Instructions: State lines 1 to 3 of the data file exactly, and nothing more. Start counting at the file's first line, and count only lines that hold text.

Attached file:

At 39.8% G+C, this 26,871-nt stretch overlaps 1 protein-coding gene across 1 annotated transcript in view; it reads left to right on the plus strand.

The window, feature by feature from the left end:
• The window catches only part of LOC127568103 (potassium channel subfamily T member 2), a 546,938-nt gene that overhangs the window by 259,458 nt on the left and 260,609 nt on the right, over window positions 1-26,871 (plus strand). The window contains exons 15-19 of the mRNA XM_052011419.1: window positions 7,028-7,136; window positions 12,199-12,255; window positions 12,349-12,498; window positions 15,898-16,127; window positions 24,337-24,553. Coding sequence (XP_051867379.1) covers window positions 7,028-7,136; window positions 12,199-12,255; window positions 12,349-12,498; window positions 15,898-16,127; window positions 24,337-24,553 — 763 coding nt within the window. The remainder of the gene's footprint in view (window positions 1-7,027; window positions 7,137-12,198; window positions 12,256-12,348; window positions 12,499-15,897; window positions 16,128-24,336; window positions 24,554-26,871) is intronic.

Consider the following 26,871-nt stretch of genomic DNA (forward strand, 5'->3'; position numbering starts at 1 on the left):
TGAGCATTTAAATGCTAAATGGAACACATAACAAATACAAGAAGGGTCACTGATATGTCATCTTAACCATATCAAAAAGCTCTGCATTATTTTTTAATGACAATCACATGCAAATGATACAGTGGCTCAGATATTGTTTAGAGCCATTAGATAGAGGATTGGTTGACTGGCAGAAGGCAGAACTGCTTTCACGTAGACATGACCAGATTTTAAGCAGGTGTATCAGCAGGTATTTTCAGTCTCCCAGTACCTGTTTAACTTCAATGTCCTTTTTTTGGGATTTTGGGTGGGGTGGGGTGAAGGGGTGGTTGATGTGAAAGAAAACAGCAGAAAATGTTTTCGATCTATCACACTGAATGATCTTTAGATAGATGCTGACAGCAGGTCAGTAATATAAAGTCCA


At 39.8% G+C, this 26,871-nt stretch overlaps 1 protein-coding gene across 1 annotated transcript in view; it reads left to right on the plus strand.

The window, feature by feature from the left end:
• The window catches only part of LOC127568103 (potassium channel subfamily T member 2), a 546,938-nt gene that overhangs the window by 259,458 nt on the left and 260,609 nt on the right, over window positions 1-26,871 (plus strand). The window contains exons 15-19 of the mRNA XM_052011419.1: window positions 7,028-7,136; window positions 12,199-12,255; window positions 12,349-12,498; window positions 15,898-16,127; window positions 24,337-24,553. Coding sequence (XP_051867379.1) covers window positions 7,028-7,136; window positions 12,199-12,255; window positions 12,349-12,498; window positions 15,898-16,127; window positions 24,337-24,553 — 763 coding nt within the window. The remainder of the gene's footprint in view (window positions 1-7,027; window positions 7,137-12,198; window positions 12,256-12,348; window positions 12,499-15,897; window positions 16,128-24,336; window positions 24,554-26,871) is intronic.